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Have bad credit? You might be overpaying for homeowners insurance, study finds

Have bad credit? You might be overpaying for homeowners insurance, study finds
Written by Publishing Team

According to a new report, consumers with poor credit paid 29% more premiums for their home insurance than consumers with exceptional credit. (iStock)

Homeowners’ insurance premiums have skyrocketed in the past year due to rising housing values, expensive materials and a labor shortage. But homeowners with poor credit have been disproportionately affected by higher costs, according to a July 2021 report from insurance platform Mattic.

Consumers with a poor credit score — less than 580 as defined by the FICO form — paid more for homeowners’ insurance. They saw a median home insurance premium of $1,412 for the year 2020-21, which is 29% more than the average premium for a homeowner with an excellent FICO score of 800 or higher, at $1,098.

Average home insurance premiums for consumers with poor credit have risen faster than in higher credit bands. Poor credit homeowners paid 6.4% more for home insurance in 2020-21 than they did in 2019-20, compared to a 3.5% increase for consumers with excellent credit.

  • Poor credit (<580): 6.4%
  • Fair Credit (580-669): 5.4%
  • Good Credit (670-739): 3.8%
  • Very good credit (740-799): 4.7%
  • Exceptional Credit (800+): 3.5%

With home insurance prices on the rise, it’s more important than ever that you shop with several insurance companies to compare premiums — especially if you have a low credit score. This way, you will know that you are getting the lowest possible premium for your financial situation.

You can get free quotes from many home insurance companies at once on Credible.

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How to get homeowners insurance with bad credit

Your credit score depends on your use of credit, the amount of debt you have and your on-time payment history as reported to the three credit bureaus (Experian, Equifax and Transunion). Having a bad credit history won’t necessarily prevent you from qualifying for homeowners insurance, but it can potentially lead to higher premiums. That’s because most homeowners insurance companies use your credit score to determine your insurance score, which then affects your premium.

In most states, the degree of insurance, driven in part by credit rating, represents the likelihood of a claim being made, and affects the premium the homeowner will pay for coverage.

– Statement by Ben Madik, Co-Founder and CEO of Matic Insurance

In fact, 85% of home insurers use a credit-based degree of insurance in states where it is legally permitted, according to the National Association of Insurance Commissioners (NAIC). Some states, including California, Hawaii, Maryland, Michigan and Massachusetts, prohibit or limit insurance companies from using credit scores when determining eligibility for home insurance.

Even if you have a few hits on your credit report, some insurance companies may weigh your credit history differently than others. Homeowners insurance rates vary between insurance companies, which means it is important to get an insurance quote from several insurance companies, even if you have a high credit score.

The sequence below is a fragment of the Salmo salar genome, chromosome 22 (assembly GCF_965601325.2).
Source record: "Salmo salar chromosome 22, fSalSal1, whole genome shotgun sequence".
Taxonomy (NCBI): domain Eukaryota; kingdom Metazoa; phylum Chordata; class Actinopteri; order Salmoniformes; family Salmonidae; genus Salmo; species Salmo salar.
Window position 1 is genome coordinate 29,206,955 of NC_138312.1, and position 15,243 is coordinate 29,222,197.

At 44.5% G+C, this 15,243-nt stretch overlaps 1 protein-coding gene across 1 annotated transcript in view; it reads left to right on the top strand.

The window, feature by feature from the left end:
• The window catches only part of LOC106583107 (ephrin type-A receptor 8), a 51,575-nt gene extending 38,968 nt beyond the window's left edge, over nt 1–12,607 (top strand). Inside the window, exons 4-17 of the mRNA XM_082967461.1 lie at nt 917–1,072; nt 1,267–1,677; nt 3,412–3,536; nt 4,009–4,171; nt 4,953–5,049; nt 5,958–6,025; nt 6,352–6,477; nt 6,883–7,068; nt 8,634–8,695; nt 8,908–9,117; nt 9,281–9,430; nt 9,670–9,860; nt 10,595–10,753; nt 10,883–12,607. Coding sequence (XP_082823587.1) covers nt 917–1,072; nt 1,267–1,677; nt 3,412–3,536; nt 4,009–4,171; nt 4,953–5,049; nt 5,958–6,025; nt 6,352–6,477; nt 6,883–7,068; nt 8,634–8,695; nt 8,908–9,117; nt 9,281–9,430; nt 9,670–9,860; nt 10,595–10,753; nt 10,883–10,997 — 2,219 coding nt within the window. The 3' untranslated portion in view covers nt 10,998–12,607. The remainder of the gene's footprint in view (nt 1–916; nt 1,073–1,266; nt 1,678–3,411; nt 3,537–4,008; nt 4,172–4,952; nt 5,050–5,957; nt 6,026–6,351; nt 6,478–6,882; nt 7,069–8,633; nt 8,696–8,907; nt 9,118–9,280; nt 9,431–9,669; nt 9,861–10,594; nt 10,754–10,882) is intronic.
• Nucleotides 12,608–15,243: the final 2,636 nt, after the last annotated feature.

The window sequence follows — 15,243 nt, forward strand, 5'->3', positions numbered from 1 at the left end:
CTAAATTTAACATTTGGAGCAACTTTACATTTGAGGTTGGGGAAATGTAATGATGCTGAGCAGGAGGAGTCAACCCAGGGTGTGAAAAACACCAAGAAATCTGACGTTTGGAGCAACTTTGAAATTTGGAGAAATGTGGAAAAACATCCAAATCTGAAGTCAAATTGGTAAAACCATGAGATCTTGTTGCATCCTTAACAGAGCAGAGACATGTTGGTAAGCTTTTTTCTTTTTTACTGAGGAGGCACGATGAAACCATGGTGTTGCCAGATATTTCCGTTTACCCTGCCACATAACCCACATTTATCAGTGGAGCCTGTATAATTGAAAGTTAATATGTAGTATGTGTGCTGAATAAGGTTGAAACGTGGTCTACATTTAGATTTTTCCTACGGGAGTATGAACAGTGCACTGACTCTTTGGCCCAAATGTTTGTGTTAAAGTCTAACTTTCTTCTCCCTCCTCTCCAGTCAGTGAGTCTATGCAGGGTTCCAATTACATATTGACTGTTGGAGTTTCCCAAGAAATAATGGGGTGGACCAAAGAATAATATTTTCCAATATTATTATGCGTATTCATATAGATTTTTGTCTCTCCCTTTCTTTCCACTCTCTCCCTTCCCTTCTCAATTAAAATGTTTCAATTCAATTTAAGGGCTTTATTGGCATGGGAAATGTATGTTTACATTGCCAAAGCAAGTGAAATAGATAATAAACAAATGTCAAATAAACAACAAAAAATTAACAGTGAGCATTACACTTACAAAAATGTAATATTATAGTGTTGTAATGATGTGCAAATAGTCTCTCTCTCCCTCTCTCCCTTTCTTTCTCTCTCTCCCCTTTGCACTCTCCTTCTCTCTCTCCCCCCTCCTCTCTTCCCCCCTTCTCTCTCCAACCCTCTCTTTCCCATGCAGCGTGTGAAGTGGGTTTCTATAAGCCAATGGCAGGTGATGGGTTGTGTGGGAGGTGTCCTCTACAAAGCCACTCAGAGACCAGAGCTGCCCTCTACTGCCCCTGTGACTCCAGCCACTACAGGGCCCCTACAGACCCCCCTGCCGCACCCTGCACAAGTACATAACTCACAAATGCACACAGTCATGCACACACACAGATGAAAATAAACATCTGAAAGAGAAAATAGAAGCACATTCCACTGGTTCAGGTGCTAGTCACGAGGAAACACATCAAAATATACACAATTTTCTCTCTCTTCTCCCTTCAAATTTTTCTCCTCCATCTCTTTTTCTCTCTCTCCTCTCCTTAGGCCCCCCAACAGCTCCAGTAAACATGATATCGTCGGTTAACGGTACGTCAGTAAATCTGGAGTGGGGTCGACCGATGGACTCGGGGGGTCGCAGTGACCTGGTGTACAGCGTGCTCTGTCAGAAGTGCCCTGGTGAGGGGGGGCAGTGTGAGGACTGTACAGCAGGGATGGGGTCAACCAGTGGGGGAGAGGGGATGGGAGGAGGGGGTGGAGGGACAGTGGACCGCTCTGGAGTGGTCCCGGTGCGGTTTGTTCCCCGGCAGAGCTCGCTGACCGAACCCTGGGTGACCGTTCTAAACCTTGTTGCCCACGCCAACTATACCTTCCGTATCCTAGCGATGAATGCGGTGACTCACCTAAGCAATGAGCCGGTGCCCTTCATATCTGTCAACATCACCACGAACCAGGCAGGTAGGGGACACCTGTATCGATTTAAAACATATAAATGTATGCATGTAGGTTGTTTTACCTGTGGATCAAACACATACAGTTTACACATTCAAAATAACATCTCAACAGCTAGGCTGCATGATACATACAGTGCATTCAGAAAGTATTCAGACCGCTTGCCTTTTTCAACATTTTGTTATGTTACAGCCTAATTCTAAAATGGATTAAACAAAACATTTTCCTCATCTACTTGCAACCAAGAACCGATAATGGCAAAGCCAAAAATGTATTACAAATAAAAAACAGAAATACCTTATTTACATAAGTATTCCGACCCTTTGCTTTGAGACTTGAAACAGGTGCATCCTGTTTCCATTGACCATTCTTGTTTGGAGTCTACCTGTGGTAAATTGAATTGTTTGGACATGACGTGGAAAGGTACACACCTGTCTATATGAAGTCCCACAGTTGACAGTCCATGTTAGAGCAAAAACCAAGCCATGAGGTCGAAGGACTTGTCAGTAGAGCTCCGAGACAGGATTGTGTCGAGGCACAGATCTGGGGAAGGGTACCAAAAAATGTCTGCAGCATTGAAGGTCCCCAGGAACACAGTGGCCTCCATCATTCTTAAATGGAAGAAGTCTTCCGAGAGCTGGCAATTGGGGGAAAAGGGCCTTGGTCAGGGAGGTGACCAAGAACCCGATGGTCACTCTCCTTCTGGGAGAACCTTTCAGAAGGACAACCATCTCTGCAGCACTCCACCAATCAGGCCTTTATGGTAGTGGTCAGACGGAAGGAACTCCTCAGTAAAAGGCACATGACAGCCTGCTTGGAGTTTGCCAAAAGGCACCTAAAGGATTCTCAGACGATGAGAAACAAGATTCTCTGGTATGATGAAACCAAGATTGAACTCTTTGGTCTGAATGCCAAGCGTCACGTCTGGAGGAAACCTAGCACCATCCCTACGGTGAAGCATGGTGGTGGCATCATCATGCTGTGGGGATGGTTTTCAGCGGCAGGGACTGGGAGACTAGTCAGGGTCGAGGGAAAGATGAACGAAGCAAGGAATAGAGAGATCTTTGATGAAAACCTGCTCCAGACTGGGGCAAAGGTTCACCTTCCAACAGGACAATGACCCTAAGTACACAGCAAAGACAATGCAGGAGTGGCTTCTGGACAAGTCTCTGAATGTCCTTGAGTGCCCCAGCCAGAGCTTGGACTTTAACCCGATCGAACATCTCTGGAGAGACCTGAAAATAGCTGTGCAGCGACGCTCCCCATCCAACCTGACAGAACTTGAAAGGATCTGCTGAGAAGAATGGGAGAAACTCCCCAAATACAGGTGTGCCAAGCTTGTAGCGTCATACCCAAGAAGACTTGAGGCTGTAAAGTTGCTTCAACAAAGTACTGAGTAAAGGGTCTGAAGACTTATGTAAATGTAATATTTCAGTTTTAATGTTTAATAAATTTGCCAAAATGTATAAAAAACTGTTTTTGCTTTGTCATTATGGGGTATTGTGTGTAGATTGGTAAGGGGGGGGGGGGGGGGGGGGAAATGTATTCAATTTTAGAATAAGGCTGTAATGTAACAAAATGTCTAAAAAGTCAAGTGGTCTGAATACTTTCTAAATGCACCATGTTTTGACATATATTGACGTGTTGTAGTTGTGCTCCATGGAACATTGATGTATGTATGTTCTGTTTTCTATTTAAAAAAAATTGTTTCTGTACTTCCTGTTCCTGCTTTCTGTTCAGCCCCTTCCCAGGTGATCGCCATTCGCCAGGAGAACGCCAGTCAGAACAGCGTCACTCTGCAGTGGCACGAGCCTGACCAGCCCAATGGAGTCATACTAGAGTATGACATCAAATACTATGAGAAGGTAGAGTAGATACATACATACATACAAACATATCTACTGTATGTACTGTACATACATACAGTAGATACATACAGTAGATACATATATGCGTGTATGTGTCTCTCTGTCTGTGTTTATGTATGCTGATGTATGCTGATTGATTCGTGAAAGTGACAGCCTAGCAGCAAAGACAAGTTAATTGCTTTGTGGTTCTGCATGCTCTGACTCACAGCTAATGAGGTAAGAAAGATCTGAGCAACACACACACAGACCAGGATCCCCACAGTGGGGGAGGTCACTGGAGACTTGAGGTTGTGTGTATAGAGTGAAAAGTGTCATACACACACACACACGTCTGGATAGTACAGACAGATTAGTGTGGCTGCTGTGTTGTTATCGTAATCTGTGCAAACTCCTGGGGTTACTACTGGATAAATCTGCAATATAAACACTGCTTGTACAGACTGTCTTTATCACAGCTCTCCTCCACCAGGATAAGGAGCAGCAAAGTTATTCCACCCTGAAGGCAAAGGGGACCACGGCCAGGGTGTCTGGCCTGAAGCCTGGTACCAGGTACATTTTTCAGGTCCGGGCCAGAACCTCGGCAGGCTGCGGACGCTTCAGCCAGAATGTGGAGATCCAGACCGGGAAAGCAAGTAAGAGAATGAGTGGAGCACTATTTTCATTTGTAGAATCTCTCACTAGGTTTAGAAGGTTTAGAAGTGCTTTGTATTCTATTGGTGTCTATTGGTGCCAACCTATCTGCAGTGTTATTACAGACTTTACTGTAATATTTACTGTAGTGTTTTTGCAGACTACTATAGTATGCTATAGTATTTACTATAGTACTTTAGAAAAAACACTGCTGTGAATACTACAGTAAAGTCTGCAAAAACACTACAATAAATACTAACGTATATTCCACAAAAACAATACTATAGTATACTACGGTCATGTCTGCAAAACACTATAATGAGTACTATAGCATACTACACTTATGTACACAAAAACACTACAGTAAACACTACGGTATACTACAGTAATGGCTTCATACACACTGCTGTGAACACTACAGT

You can shop for homeowners insurance policies on Credible to make sure you’re getting a fair deal.

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5 Other Factors Affecting Your Home Insurance Premium

While your credit score will likely affect how much you pay for home insurance, it’s not the only factor—and it’s actually not the most important thing insurance companies consider when determining premiums. Here are some other factors that affect the cost of a homeowners insurance policy:

  1. Your coverage amount. The higher the coverage amount, the higher your premiums will be.
  2. for your discount. Lower deductibles to reduce home insurance premiums.
  3. condition of your home. Older homes may have older structures which are a liability. You’ll get a break from your home insurance premiums if you have guarantees like smoke detectors or a home security system. The type of home you own is also taken into consideration. Manufactured homes, for example, are built with cheaper materials and will be more expensive to insure.
  4. Where do you live. You’ll pay higher premiums if your home is in an area affected by natural disasters such as floods, hurricanes, and hurricanes (although you may have to purchase separate policies to cover these events). Insurance companies will also look at local crime statistics to determine the potential for theft or vandalism.
  5. History of previous claims. If you have made claims in the past, your premiums will likely be more expensive.

But even if you have excellent credit, a newly built home, and a limited claims history, you may still expect home insurance premiums to increase 3-4%, according to Mattek. That’s why it’s important to check your coverage and compare home insurance quotes every few years, just to make sure you’re not overpaying.

Take a look at your current home insurance policy, and compare rates and coverage at Credible’s online financial marketplace.

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Have a question related to financing, but don’t know who to ask? Send an email to our certified money expert moneyexpert@credible.com And your question may be answered by Credible in the Money Expert column.

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